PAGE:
A little priming, a lot of flap work

So my first order of business for the day was to run to the nearest Napa and buy up their entire stock of 7220 self-etch primer. I should be set on that stuff for a while now, I think. Back at home, it was fairly rainy today, so I ended up priming just inside the garage door again. First up, I shot 7220 primer on the aileron spars. Next, I mixed up a small batch of EkoPoxy for the counterweights. Since I knew that I’d have a ton of extra epoxy primer mixed up, I decided to use the surplus to prime the insides of the counterweights as well as both pairs of aileron pushrod. The instructions recommend pouring the primer into the pushrods to do this; I decided to just spray it into one end with the spray gun until it ran out the other. It worked, but there’s a whole lot of waste in this technique:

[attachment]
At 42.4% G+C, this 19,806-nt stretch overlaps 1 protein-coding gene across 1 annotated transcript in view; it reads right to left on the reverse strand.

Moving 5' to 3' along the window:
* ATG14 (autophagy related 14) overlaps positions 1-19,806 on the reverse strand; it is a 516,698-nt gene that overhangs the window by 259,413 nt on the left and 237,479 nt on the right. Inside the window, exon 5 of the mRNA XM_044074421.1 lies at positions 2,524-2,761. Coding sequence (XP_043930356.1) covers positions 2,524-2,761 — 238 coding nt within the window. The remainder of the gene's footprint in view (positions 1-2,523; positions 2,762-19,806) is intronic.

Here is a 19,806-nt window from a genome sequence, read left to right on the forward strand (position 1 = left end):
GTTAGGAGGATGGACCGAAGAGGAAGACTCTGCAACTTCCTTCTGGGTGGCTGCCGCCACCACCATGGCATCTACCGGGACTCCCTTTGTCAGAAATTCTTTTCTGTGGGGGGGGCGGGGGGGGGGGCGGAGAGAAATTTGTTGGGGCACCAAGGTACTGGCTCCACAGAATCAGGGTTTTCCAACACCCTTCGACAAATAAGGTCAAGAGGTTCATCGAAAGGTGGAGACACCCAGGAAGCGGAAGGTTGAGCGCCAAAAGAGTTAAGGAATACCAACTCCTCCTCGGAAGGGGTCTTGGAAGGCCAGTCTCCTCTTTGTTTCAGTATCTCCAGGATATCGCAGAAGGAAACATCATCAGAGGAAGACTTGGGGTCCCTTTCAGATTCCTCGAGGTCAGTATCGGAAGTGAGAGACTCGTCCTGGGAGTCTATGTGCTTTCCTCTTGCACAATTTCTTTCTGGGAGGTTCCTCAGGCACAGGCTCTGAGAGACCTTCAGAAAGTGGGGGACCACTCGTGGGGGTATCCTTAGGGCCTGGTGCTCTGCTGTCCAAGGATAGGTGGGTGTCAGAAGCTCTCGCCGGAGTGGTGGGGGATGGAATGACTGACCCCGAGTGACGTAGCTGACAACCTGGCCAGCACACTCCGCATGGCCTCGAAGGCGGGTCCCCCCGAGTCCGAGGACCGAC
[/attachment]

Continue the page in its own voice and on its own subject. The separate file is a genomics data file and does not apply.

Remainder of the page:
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The bigger issue was that instead of using the surplus primer for this, I used all of the batch just on coating the insides. And I hadn’t sprayed the outside of the counterweight; that was going to be my last step. Fortunately, it’s acceptable to apply this primer with a brush, so my ghetto solution was to dip a paintbrush in all that extra primer that had run out of the tubes, and then I brushed that onto the counterweight tubes. The finish will look cruddy, but that’s OK, it won’t be on display.

Next, I went to work riveting the aileron skeletons, though I didn’t get very far. Step 1 was to rivet the hinge reinforcement plates onto the spar. Most of the rivet holes remain unfilled, since they rivet in assembly with the ribs: